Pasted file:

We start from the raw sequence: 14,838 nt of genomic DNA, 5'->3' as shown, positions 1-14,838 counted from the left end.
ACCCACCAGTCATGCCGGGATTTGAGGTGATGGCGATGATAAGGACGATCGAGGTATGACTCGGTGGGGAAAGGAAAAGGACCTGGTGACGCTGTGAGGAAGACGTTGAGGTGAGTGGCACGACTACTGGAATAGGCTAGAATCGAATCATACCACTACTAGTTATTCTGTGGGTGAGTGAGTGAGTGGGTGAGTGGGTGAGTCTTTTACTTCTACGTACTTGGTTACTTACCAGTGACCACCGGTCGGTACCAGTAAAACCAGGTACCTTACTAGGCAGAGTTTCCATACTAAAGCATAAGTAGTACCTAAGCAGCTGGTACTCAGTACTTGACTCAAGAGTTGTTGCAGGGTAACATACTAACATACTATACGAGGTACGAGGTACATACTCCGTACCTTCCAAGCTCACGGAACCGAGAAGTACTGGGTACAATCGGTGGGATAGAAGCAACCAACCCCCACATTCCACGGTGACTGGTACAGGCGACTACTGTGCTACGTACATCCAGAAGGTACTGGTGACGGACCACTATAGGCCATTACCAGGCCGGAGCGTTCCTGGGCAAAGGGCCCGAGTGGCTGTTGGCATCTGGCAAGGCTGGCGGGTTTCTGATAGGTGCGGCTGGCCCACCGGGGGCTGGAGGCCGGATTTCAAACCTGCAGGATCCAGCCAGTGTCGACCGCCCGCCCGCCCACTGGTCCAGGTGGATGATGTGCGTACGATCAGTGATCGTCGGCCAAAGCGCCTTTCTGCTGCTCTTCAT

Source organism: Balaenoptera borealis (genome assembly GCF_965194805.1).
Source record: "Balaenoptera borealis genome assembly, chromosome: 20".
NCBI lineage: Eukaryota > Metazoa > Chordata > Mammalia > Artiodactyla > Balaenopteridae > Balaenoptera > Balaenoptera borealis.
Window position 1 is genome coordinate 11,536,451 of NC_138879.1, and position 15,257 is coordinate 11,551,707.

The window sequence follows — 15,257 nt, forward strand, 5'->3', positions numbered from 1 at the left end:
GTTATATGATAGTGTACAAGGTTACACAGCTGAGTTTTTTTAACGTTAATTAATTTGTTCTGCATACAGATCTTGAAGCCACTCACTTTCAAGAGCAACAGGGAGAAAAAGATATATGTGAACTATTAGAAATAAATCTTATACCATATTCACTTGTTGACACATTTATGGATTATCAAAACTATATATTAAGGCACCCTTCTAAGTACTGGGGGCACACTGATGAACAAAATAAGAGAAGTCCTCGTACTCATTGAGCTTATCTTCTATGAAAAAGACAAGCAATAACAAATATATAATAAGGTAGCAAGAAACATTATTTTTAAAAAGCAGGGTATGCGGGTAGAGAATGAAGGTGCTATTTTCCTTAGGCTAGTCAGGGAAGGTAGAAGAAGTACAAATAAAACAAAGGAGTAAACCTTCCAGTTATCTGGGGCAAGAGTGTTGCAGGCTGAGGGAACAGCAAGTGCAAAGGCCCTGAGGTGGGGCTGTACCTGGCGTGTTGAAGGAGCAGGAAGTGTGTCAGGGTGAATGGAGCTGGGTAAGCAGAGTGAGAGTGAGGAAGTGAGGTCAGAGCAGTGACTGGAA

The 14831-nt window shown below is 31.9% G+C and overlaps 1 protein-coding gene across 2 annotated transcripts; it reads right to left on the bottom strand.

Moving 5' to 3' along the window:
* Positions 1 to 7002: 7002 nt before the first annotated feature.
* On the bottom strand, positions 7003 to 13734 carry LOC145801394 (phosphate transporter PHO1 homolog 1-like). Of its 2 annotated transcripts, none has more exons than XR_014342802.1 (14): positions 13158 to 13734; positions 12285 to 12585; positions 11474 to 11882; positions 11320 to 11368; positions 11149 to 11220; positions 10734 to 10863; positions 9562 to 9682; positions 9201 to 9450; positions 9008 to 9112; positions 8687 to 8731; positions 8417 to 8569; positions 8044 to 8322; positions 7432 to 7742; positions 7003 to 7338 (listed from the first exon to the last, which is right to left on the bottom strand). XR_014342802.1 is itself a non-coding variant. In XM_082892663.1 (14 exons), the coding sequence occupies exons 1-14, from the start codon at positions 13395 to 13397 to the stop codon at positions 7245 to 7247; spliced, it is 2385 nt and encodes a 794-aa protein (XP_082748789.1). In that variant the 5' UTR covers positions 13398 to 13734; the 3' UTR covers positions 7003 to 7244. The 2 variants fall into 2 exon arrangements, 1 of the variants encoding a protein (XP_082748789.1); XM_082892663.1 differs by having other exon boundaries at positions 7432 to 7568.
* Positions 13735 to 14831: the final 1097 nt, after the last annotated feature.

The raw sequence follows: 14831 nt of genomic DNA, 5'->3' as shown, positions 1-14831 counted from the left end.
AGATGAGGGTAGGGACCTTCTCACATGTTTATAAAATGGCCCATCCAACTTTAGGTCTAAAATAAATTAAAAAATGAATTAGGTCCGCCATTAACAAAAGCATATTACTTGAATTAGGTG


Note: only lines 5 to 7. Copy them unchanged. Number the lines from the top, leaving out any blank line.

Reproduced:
NCBI lineage: Eukaryota > Metazoa > Chordata > Mammalia > Artiodactyla > Balaenopteridae > Balaenoptera > Balaenoptera borealis.
Window position 1 is genome coordinate 11,536,451 of NC_138879.1, and position 15,257 is coordinate 11,551,707.

The window sequence follows — 15,257 nt, forward strand, 5'->3', positions numbered from 1 at the left end: